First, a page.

Pandemic-related tax relief described as an economic stimulus package is now in place for some small businesses and self-employed people in Maryland.
Extensions for certain tax filing and payment deadlines were announced Wednesday by Maryland Comptroller Peter Franchot, who described the move as essentially a 90-day, interest free loan.
“What we’re talking about — a zero-interest loan and economic stimulus to Maryland businesses and independent contractors that total more than $1.5 billion,” Franchot said. “They can keep that money in their pockets.”
Emphasizing that the taxes still will eventually be paid, Franchot noted that similar relief offered early on in the pandemic ended up being budget neutral to the state, but enormously stabilizing to people who were struggling.
“We need to get money in people’s pockets so that they can avoid suffering, and additionally, they can use that money to lubricate the economy,” he said.
Businesses and self-employed people or independent contractors with estimated income tax returns and payments due on Jan. 15 are granted extensions until April 15, and there’s no need to file requests.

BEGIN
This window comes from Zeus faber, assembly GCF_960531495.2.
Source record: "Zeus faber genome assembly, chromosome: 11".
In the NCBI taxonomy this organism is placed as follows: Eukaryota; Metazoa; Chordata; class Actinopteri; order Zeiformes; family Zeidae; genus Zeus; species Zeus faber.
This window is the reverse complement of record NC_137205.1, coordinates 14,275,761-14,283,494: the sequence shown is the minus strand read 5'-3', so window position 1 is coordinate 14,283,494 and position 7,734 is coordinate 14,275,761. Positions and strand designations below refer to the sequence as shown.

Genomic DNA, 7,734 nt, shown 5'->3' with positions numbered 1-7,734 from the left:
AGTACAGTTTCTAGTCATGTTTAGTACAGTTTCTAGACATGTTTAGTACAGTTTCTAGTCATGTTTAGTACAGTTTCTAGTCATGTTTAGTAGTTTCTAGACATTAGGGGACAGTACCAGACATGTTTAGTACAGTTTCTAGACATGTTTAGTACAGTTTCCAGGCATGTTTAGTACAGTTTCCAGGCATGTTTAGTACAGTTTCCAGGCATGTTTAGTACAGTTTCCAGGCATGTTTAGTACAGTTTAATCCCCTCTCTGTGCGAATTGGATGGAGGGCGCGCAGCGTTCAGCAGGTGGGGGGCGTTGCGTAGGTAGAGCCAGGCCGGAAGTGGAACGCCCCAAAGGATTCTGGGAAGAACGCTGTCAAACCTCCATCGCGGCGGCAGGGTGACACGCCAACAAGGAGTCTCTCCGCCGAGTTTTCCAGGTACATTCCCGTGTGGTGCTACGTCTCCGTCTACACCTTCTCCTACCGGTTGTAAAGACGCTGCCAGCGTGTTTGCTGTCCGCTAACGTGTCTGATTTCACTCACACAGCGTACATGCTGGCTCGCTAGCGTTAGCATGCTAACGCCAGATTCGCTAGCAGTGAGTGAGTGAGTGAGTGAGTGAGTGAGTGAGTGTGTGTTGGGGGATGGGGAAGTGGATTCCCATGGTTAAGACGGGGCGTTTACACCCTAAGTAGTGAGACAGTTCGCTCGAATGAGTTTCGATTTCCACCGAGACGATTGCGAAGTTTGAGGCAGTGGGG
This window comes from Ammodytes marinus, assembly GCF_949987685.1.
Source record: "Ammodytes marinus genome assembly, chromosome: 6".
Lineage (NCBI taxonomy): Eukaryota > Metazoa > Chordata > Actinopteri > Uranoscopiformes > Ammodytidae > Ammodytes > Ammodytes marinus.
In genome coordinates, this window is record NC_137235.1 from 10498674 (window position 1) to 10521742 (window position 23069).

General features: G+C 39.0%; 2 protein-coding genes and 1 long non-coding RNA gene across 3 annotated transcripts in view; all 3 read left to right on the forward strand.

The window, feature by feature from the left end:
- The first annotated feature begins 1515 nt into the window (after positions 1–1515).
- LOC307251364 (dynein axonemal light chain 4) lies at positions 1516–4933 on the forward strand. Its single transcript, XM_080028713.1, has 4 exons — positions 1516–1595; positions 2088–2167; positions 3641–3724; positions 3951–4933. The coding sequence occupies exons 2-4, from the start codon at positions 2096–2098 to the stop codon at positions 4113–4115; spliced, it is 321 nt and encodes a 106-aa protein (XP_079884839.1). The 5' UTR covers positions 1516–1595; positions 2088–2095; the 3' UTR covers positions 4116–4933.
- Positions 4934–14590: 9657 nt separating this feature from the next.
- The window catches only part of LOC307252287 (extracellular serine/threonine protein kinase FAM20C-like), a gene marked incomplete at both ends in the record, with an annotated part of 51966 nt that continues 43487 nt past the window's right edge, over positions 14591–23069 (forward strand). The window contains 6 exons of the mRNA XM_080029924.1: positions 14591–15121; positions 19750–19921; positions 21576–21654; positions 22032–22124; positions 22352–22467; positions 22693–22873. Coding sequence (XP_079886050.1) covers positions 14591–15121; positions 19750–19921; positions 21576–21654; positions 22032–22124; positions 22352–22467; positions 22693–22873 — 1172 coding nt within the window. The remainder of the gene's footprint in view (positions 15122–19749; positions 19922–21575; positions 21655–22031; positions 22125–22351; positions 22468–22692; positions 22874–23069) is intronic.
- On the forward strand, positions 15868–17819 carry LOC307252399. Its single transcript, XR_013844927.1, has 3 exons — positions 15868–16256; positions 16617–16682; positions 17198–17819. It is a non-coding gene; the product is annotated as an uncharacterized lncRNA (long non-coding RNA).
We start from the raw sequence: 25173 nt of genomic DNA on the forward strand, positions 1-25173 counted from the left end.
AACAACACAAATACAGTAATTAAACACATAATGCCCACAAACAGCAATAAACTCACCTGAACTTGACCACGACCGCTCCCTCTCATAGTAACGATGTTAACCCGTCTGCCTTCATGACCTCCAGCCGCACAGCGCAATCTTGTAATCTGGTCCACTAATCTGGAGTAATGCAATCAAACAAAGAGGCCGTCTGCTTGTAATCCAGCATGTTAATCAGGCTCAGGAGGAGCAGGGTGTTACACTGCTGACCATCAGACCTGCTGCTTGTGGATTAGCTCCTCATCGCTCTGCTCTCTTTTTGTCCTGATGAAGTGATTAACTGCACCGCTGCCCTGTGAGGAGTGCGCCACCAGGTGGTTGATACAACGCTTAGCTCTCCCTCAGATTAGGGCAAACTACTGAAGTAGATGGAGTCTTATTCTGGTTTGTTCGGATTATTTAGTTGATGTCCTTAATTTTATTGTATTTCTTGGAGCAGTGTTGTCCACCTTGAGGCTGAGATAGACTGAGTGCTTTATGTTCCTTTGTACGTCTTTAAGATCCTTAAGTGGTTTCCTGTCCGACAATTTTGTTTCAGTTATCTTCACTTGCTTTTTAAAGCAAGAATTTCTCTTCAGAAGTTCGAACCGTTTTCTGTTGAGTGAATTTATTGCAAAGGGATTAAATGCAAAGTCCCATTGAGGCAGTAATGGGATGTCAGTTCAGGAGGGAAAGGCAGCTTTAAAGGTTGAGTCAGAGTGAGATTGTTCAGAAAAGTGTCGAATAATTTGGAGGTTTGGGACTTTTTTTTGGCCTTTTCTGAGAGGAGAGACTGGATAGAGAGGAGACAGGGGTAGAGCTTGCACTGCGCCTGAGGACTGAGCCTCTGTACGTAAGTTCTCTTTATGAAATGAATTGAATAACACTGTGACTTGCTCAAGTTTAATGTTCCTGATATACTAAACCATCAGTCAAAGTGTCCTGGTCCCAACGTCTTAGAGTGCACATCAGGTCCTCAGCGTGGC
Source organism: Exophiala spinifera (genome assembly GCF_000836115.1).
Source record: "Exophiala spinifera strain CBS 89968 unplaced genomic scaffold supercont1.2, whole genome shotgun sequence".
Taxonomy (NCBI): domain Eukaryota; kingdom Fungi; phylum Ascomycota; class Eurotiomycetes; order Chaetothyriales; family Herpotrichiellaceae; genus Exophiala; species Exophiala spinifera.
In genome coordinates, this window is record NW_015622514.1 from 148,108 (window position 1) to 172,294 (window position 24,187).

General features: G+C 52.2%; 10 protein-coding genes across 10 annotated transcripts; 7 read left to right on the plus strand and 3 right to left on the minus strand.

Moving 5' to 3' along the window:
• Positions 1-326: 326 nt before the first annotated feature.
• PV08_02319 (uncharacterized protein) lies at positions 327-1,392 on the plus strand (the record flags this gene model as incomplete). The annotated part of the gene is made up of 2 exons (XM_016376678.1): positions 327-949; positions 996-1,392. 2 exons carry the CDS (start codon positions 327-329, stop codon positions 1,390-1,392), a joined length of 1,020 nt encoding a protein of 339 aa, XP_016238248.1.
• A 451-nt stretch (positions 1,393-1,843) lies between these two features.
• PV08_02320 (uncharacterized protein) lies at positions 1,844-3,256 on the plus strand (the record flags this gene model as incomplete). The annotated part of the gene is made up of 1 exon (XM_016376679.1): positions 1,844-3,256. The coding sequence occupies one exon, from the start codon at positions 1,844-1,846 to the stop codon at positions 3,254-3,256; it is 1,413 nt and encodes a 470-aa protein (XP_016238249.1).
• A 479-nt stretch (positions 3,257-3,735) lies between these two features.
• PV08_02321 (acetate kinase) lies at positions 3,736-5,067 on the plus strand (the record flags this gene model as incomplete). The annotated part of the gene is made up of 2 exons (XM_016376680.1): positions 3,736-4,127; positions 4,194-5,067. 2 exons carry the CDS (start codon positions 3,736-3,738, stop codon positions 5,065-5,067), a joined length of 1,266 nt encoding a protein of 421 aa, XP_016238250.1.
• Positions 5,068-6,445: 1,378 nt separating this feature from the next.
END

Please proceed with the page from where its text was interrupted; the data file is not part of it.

The extensions apply to taxes that include sales and use, alcohol, tobacco and motor fuel, with due dates between Jan. 1 and April 14.
A tax alert from the Comptroller’s Office provides full details on which specific tax filings and payments are receiving extensions.
The relief applies only to state taxes administered by the comptroller, which do not include, for example, unemployment insurance or personal property taxes.
Franchot said he has sent a letter to the Internal Revenue Service, requesting similar deadline extensions for federal tax payments.
People with extension-related questions can reach the Comptroller’s Office by email at email@example.com.
- Sign up for WTOP alerts
- Latest coronavirus test results in DC, Maryland and Virginia
- Coronavirus vaccine FAQ: What you need to know
- Sense of smell could take time to return for some COVID-19 patients
- Charles County hospital faces staffing challenges amid pandemic
- ‘We need help,’ Prince George’s Co. says amid criticism of slow coronavirus vaccine rollout